yesterday, day 7 of my quarantine challenge, i reached (virtually) an altitude of 4590mt. this means that i'm a bit over halfway to the top. it took 12 hours and 4 minutes.
till now it hasn't been too hard, at least physically. the fact of climbing 1500 floors of your building and knowing that you are just halfway to your goal may seem a lot, but consider that it happened during 7 days and with sessions of one or two hours each. when i train my endurance with long-and-slow cardio workouts, the sessions (be it jogging, mountain biking, powerwalking or else) are longer.
i was a bit worried about some minor physical problems from which i suffered in the past, like fascitis in the feet-ankles area or knee pain, but at the moment nothing happened except the normal muscle soreness especially in the calves during the first two days of the challenge. from the third day it disappeared too.
as all endurance athletes know well, when working on an prolonged effort that implies repetitive movements and the constant use of the same muscle groups, a good strategy is cross-training. this means devoting some time to other types of workout, to give some rest to the overused muscle groups and to maintain the general level of fitness and functionality of the other parts of the body. that's why even in these days when i'm busy everesting my building, i am not altering that much my usual workout schedule. i mean, the quantity and quality of sessions that i dedicate weekly to strength-training are the same as before (and in those days i just add up some stairs climbing), while the cardio sessions are mostly dedicated to the everesting challenge. as i always do in my training, i just try to vary as much as possible the intensity of each session. this means that some days i climb slowly for more time, some days i do my best to be as quick as possible in a short session and some other days i do some interval training, mixing moments of slow-paced climbing with short bursts of speed.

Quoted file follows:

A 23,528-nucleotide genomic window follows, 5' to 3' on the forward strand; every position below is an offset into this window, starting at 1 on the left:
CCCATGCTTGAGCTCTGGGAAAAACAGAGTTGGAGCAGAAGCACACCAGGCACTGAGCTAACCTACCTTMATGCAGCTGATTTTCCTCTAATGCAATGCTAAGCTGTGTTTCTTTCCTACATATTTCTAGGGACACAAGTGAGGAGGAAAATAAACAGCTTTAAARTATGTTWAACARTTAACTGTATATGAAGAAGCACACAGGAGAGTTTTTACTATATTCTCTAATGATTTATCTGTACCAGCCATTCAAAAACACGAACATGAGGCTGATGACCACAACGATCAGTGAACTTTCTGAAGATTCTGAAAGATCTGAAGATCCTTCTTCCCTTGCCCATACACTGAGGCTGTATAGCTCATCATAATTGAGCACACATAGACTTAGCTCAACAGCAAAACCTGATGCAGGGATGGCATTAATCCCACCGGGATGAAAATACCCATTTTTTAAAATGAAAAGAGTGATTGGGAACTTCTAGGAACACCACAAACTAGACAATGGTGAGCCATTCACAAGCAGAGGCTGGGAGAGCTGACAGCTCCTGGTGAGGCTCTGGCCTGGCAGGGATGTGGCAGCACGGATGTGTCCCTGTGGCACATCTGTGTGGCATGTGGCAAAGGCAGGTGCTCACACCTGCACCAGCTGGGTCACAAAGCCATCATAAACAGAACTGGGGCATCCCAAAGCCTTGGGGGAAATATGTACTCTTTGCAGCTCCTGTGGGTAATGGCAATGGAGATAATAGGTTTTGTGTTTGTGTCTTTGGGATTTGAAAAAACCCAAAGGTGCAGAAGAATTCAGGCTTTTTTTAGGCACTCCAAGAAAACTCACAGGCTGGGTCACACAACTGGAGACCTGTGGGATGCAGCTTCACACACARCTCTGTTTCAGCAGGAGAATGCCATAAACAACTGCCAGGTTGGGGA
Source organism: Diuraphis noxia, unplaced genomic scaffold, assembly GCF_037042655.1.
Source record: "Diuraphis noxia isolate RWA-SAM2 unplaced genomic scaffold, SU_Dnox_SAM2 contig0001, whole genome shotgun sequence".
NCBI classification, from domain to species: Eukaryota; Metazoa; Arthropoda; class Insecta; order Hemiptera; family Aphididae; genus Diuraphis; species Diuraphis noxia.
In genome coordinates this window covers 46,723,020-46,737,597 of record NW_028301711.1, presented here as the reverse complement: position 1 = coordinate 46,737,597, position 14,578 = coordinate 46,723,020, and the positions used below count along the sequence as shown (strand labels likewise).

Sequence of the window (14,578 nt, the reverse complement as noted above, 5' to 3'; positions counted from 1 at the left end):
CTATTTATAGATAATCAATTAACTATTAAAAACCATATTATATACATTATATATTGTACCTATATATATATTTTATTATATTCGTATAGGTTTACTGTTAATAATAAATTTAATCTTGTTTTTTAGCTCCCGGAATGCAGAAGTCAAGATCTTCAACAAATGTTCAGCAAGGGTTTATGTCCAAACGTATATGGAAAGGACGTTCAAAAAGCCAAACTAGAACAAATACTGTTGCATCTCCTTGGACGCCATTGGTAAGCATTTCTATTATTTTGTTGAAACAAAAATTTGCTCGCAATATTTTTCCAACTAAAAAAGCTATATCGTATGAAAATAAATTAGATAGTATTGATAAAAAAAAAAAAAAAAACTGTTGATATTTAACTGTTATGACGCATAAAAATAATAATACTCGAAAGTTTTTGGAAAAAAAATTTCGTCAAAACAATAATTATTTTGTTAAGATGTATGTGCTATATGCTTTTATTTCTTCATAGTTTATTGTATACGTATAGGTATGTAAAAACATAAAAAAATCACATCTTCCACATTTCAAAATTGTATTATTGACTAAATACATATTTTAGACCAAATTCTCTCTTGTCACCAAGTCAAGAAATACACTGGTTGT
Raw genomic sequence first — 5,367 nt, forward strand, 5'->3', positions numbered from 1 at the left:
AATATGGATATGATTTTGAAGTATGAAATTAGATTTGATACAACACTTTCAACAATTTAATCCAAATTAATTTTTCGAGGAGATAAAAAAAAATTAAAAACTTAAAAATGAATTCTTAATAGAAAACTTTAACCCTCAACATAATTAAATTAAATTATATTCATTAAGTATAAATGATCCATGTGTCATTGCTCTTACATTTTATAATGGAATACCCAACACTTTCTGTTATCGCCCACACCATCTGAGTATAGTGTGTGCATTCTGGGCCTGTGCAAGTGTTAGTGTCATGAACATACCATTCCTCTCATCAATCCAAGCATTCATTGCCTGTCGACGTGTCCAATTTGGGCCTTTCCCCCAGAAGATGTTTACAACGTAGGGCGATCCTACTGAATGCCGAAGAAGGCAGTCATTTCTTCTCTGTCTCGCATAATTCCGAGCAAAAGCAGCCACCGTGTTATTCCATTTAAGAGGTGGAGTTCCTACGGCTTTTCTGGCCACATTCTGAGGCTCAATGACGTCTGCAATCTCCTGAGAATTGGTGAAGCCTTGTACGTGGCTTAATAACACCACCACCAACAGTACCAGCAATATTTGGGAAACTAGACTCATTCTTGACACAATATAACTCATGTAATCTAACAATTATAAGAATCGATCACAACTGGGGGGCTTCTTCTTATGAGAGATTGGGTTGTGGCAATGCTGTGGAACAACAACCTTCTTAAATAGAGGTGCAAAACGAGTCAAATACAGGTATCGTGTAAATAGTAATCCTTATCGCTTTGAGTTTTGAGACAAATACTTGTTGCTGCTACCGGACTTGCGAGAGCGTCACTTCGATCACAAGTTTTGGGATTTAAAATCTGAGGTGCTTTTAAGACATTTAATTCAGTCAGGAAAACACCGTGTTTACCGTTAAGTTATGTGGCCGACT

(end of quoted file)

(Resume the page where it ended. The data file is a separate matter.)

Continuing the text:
mentally speaking, well... it tends to become boring, exactly as i expected it to be. but, as in all types of workout that imply repetitive movements without the need of focusing your attention, it keeps your mind free to wander. you can use that time to plan the rest of your day, or to think what you're going to eat to replace the burned calories during your ascent. keeping the mind busy makes any effort easier.
i noticed also that altering something in the way you walk the stairs can help a lot against boredom. you can alter the technique you use, maybe doing two or three treads with a single step or trying to proceed keeping your body slightly lateral to the stairs (by the way, both these tricks will alter also the way your legs work, so if your calves start feeling sore you may have some relief). or you can alter the quantity of ramps you walk upstairs before descending.
that's all for now, i am ready for the second half of my challenge.